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Profile: how this boutique beat the big guns of wealth

Profile: how this boutique beat the big guns of wealth

The centre of a global diplomatic row, little old Salisbury, or ‘Smallsbury’ as it is known to locals, has been firmly thrust onto the map in recent months.

As the historic city begins to recover, both psychologically and economically, from the most high-profile suspected spy attack in a decade, many have wondered what impact the unwanted fame will have long-term.

The government has given it £1 million to boost trade after some local businesses reported their income has dived by 90% since the nerve agent attack, while another £200,000 has been spent persuading tourists to come back.

But amidst all the political rows, global diplomatic tit-for-tat and endless TV debates, there is another story in Salisbury which is not getting much attention: a story about a little wealth management boutique which, after being set up less than two years ago, has already taken on the big boys and won.

Casterbridge Wealth was established in December 2016 by IFA firm Strategic Solutions after it become disillusioned with so many discretionary fund managers (DFM) being bought by the big players.

Casterbridge’s chief executive Keith Edwards (pictured below left) owns 17% of the company, with the rest split between a number of advisers from Strategic Solutions.

Despite its relative infancy, Casterbridge was chosen by advisers as the 2018 winner of Wealth Manager’s Regional Stars award for the South West, beating firms such as Brewin Dolphin and Brooks Macdonald.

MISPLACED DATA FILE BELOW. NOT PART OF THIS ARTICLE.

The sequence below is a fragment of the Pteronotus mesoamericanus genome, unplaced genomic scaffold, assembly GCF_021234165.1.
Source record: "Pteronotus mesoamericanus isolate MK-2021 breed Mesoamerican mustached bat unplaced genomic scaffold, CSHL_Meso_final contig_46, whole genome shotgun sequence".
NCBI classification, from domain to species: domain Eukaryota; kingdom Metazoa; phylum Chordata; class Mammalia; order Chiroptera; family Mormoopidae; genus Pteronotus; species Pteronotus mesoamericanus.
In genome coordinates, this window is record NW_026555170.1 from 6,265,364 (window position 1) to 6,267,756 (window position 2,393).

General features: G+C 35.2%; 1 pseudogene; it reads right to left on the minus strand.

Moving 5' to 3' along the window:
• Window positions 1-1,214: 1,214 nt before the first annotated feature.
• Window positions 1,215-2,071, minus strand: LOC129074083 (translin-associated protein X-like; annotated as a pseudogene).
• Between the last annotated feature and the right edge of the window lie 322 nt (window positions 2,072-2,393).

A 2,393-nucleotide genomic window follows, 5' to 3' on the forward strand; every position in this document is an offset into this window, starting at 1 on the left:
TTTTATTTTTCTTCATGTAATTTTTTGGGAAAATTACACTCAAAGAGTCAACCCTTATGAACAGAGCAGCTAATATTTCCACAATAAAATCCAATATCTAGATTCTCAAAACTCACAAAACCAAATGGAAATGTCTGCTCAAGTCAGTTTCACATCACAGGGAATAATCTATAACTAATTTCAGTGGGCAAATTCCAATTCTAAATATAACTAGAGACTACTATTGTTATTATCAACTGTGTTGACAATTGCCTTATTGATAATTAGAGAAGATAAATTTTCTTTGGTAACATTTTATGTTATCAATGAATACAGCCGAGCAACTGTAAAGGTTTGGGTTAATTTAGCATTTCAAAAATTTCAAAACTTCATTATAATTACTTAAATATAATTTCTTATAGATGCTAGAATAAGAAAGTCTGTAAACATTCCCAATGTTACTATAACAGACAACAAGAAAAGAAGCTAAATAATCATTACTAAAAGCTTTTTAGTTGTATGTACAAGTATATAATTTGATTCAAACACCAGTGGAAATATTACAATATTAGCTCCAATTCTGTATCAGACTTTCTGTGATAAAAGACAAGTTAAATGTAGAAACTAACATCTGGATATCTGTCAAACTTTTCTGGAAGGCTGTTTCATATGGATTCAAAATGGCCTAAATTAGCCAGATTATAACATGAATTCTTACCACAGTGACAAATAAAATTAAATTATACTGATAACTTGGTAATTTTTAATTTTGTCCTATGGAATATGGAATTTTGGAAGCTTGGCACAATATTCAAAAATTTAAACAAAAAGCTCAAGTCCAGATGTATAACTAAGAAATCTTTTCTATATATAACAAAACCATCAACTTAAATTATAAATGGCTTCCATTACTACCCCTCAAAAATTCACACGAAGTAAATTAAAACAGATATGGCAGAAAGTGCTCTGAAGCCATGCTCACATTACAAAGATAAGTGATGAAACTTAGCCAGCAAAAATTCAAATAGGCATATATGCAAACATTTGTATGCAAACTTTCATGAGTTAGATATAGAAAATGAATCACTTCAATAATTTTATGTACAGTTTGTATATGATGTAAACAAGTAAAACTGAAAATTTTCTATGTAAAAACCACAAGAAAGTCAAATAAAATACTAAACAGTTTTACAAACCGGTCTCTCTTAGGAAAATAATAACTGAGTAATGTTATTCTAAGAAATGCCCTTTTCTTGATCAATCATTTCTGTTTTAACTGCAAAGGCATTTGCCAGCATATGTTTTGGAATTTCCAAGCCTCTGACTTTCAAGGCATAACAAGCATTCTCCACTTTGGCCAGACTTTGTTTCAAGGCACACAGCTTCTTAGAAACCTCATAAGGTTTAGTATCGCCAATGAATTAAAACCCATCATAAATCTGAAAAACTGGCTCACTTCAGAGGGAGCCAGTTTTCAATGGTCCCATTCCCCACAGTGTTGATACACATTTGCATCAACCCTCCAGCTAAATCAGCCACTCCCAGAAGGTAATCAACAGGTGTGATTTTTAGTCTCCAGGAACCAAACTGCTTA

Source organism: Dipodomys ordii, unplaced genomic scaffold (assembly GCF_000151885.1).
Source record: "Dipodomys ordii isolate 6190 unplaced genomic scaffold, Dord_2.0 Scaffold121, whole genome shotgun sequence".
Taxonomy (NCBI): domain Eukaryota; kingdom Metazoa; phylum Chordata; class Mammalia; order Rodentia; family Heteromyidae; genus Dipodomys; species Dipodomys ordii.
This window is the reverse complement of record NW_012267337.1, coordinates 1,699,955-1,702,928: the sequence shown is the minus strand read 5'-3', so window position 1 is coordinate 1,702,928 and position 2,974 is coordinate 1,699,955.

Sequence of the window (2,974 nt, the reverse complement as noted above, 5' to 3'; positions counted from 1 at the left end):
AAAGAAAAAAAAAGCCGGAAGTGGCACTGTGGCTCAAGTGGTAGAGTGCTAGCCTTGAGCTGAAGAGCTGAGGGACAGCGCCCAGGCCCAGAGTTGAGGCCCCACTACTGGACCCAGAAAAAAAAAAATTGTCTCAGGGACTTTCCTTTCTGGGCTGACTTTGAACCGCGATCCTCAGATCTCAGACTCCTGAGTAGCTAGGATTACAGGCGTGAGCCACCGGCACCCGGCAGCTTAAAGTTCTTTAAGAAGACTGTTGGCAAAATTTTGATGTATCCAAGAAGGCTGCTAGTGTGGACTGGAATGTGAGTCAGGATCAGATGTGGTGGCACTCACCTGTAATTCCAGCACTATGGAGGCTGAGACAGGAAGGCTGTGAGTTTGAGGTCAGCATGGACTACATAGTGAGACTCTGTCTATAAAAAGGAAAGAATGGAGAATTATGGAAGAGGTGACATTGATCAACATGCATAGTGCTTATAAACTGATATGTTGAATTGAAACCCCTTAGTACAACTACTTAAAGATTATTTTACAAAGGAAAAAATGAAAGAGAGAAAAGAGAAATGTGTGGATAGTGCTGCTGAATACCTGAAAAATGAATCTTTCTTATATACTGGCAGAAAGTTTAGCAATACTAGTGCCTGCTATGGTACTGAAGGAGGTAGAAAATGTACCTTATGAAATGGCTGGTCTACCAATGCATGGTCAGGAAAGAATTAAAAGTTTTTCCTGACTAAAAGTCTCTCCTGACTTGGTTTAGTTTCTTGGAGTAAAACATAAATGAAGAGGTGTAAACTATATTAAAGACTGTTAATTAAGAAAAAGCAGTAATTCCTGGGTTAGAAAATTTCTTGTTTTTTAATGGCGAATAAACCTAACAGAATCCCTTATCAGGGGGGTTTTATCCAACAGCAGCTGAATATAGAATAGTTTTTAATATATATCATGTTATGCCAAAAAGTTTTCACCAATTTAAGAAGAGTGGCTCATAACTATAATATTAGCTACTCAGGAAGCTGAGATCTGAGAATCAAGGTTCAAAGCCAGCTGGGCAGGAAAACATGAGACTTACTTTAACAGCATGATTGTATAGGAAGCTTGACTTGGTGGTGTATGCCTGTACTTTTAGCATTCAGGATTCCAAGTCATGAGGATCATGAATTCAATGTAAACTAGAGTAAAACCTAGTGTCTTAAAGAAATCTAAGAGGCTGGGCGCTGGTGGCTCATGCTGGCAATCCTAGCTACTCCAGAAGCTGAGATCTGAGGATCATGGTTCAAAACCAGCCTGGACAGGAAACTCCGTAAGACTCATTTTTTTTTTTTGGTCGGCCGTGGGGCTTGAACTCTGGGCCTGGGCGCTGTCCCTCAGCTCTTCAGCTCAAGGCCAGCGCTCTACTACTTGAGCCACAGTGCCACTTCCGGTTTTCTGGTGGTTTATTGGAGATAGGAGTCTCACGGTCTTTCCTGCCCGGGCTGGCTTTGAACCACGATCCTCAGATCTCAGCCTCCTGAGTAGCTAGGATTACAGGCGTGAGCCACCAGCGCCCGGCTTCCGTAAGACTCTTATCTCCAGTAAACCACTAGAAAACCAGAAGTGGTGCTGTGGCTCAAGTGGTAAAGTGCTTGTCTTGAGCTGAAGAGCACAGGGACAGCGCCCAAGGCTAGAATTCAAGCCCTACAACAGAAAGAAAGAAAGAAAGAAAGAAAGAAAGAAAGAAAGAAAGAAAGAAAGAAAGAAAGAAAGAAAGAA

Chosen by advisers on the back of its service and investment performance, the firm also appears to be getting things right when it comes to its balance sheet too.

The 10-strong company currently has £180 million in assets under management (AUM), with a further £20 million on the way by the beginning of May. The firm also assures Wealth Manager it is already profitable, although as a young business, declines to disclose numbers.

Edwards joined in June 2016, six months before the firm’s launch. Immediately getting to work on building his team, he hired senior investment manager Antony Clark a few months later.

Like Edwards, Clark also believes striking the right balance between service and size is crucial.

Clark says: ‘I think at a number of the companies I worked for, the bigger the company, the smaller the client focus.

‘There’s a lot of talk about the client being the centre of attention, but I found it was increasingly lacking, the bigger the company became.

‘Here, if there’s a query the client gets an answer as soon as possible.

‘What they don’t get is a holding response to say “we’ve got a five-day service level agreement, we’ll come back to you in five days” and then they get no response. It really is customer service first. It’s key to how we’ve grown so quickly I think and we hope to grow in the future.’

Edwards adds: ‘You see people who either set up companies so that they’ve got so many people they can’t possibly support them, or you see companies set up so lean that when the growth comes through they can’t cope with the levels of service they need to provide.’

Like a considerable number of others at the big wealth management firms, Edwards left his role as head of Quilter Cheviot’s Salisbury office to head the fledgling boutique after having a different vision of investment management to that of a large business.

He had already served as a director at boutique Church House Investment Management in a previous role, which prepared him for life heading a small firm. Just because you are the boss does not mean you are pardoned from doing the tea round, he says.

‘As a chief executive of a small investment management company, you also make the tea and have to make sure there’s water for people to drink, and think about how much paper have we got for the printers. You’re responsible for everything.’

Edwards is a man with a plan, something recognised by Strategic Solutions, which approached him to head the new discretionary fund management (DFM) business.

The idea for Casterbridge came about after becoming ‘frustrated with the vertical integration and constant change in ownership of DFMs,’ Edwards says.